HotAirPundit posted a video of Reid explaining that he asked the question because the irony of Obama’s signing the Freedom of the Press Act while rarely fielding questions “in impromptu situations” was “too rich to resist.” Reid asked, “Mr. President, in the interest of press freedom, might you consider a couple of questions on BP?”

When Reid took Obama up on his noncommittal pledge and tried to ask him a question at the Rose Garden “news conference” with the president of Mexico a few days later, Obama ignored him.

This should surprise no one. A case could be made that Obama’s never had a news conference that he hasn’t largely controlled. He and his handlers, from David Axelrod to Rahm Emanuel, understand the importance of managing the press to control the message in the interest of advancing the leftist agenda.

They know that their statist goal of greatly expanding government depends on Obama’s not revealing any more than necessary how radical to the core he actually is because true transparency about his real agenda would be suicidal.

But his handlers also realize, even if Obama doesn’t, that the less scripted he is the more difficult it is to manage the message. And they understand that he ought not be allowed to venture too far from the teleprompter very often, lest he demonstrate that his manufactured reputation both for eloquence and wisdom are, well, manufactured. Oh, yes, and don’t let me forget those manufactured bipartisan myths, but surely no one is clueless enough to pay any attention to those anymore.

There’s just no telling what he might say off the cuff, whether it’s an awkwardly inappropriate “shout-out” to Dr. Joe Medicine Crow before delivering curiously disconnected remarks on the Fort Hood massacre or telling Joe the Plumber we need to spread the wealth around a little or saying, “At a certain point, you’ve made enough money.”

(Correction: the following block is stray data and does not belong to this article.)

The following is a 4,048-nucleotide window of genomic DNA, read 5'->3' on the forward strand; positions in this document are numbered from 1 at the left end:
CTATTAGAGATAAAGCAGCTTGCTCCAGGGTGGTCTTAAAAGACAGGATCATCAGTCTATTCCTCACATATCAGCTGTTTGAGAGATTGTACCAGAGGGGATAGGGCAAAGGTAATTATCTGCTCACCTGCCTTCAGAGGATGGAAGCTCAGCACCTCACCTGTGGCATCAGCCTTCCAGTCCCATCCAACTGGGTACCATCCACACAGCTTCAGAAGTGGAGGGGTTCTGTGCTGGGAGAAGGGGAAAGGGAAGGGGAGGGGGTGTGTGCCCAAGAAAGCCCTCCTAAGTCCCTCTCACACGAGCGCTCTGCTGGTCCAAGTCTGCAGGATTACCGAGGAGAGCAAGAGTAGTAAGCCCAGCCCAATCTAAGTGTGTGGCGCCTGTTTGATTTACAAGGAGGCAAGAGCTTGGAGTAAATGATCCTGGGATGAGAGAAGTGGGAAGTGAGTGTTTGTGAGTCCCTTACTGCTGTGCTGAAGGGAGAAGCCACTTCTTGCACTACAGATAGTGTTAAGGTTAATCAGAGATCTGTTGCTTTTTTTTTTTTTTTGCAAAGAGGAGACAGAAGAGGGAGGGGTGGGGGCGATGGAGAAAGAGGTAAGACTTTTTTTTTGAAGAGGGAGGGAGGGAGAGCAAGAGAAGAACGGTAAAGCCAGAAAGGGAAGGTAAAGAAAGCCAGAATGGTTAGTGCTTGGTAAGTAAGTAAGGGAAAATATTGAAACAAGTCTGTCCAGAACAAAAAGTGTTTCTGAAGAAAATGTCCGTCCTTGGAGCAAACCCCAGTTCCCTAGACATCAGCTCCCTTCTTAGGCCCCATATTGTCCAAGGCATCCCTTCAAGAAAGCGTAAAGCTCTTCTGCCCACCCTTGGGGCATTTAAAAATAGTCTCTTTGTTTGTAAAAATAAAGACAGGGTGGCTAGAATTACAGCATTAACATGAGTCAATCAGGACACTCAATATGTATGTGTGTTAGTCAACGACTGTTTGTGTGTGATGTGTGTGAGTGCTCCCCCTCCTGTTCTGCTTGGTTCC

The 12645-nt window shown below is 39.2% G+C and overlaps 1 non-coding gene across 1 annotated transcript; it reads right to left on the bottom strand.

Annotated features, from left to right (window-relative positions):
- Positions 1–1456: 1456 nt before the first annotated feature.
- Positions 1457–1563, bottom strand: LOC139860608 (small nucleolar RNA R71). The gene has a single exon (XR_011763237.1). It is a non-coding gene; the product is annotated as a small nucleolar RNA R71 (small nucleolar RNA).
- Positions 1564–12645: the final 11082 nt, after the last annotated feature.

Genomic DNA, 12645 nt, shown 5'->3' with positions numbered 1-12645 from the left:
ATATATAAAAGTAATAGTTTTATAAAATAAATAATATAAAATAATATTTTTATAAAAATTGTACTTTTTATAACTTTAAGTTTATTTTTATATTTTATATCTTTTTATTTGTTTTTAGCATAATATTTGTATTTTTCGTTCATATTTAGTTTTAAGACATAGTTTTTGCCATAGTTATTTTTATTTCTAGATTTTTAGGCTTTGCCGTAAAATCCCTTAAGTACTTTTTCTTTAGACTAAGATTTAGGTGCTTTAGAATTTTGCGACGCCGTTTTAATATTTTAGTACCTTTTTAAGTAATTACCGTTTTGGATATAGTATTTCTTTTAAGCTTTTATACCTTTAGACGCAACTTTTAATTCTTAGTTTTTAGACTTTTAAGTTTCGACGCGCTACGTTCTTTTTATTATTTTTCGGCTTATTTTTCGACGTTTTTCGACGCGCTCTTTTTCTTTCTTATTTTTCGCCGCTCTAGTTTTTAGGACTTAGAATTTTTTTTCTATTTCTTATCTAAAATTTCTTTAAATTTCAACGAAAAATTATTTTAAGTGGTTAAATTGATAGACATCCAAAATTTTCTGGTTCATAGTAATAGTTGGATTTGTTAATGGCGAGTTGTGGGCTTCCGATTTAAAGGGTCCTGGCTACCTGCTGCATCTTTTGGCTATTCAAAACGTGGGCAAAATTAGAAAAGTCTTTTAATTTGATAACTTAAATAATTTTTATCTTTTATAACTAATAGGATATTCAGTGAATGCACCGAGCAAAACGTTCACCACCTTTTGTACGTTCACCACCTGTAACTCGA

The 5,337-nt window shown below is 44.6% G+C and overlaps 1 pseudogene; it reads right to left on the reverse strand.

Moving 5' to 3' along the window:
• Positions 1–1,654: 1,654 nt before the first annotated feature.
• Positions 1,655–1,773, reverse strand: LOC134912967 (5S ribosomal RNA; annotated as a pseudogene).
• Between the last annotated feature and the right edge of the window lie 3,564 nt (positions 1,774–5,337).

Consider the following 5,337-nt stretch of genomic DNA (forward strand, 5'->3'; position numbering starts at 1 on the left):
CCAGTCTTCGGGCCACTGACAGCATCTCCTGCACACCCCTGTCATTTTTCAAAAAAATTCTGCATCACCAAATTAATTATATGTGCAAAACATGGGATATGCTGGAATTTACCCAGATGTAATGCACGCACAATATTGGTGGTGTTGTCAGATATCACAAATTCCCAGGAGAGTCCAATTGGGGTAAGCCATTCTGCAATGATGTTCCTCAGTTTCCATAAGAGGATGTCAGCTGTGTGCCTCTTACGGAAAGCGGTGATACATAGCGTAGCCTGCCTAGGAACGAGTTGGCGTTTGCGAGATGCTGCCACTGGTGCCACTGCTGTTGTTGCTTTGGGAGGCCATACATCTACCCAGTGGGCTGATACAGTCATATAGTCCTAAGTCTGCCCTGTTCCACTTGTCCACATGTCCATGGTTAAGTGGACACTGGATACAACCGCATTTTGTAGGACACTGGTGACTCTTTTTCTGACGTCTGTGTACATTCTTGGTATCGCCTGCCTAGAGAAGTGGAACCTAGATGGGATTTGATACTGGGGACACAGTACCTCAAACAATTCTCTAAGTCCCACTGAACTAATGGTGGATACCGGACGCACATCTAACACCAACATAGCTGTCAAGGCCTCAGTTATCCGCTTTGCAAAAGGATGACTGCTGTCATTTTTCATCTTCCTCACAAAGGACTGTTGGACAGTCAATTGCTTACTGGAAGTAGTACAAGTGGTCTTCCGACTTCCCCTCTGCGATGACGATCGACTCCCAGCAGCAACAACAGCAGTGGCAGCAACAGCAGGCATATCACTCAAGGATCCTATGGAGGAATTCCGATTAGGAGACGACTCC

But Obama’s repeated gaffes tell me that he’s too narcissistic to fully grasp that he often undermines his own cause when off-script because he can’t refrain from playing his hand.

But I would bet that in their inner-circle huddles, Obama’s handlers have somehow persuaded him — because he always must be the boss — to studiously avoid unscripted moments like the plague, leave the message scripting to the choreographers, and deal with any press blowback through damage control. That’s a much lesser evil than getting off-message.

In one of his extemporaneous moments at Hampton University, he unwittingly disclosed the administration’s MO, not that discerning observers didn’t already know it. He openly lamented the advent of the “24/7 media environment that bombards us with all kinds of content and exposes us to all kinds of arguments, some of which don’t always rank that high on the truth meter.”

He might as well have just directly said it: “I don’t like the free flow of information in the new media, which tends to impede the advancement of my agenda, which depends on keeping the public in the dark.”

That is exactly the philosophy of his appointed “diversity czar,” Mark Lloyd, who idolizes Hugo Chavez and believes freedom of speech must be subordinated to the left’s “greater” societal goals, and of his Supreme Court nominee, Elena Kagan, who complained about the “overabundance” of ideas that might require government action to “un-skew.”

Think about it: Without Rush Limbaugh and the rest of the new media shining the light of truth daily, populist lies, such as that the Arizona law is racist and discriminatory, might go unchallenged.

We are dealing with a totalitarian mindset in this administration, and it might sound more civil to candy coat that fact, but it doesn’t serve the interests of truth or of the nation.

Examiner Columnist David Limbaugh is a writer, author and attorney. His book “Bankrupt: The Intellectual and Moral Bankruptcy of Today’s Democratic Party” was released recently in paperback. To find out more about David Limbaugh, please visit his Web site at http://www.DavidLimbaugh.com. To read features by other Creators Syndicate writers and cartoonists, visit the Creators Syndicate Web page.